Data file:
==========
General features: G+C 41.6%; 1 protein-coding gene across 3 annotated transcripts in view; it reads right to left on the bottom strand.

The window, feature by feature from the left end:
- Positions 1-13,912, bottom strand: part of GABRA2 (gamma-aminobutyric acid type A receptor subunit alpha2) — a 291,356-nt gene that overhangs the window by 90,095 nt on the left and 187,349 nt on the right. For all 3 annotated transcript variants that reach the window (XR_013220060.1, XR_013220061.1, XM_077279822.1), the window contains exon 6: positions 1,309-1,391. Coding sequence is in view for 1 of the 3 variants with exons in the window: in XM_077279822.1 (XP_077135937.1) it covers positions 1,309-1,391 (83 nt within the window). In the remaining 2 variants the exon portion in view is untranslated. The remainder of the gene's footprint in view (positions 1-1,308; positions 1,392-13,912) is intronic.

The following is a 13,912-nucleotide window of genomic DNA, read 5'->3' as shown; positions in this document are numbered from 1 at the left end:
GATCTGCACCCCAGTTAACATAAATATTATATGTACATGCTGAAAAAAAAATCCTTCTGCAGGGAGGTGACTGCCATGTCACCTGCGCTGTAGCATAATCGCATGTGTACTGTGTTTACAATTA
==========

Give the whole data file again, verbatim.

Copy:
General features: G+C 41.6%; 1 protein-coding gene across 3 annotated transcripts in view; it reads right to left on the bottom strand.

The window, feature by feature from the left end:
- Positions 1-13,912, bottom strand: part of GABRA2 (gamma-aminobutyric acid type A receptor subunit alpha2) — a 291,356-nt gene that overhangs the window by 90,095 nt on the left and 187,349 nt on the right. For all 3 annotated transcript variants that reach the window (XR_013220060.1, XR_013220061.1, XM_077279822.1), the window contains exon 6: positions 1,309-1,391. Coding sequence is in view for 1 of the 3 variants with exons in the window: in XM_077279822.1 (XP_077135937.1) it covers positions 1,309-1,391 (83 nt within the window). In the remaining 2 variants the exon portion in view is untranslated. The remainder of the gene's footprint in view (positions 1-1,308; positions 1,392-13,912) is intronic.

The following is a 13,912-nucleotide window of genomic DNA, read 5'->3' as shown; positions in this document are numbered from 1 at the left end:
GATCTGCACCCCAGTTAACATAAATATTATATGTACATGCTGAAAAAAAAATCCTTCTGCAGGGAGGTGACTGCCATGTCACCTGCGCTGTAGCATAATCGCATGTGTACTGTGTTTACAATTA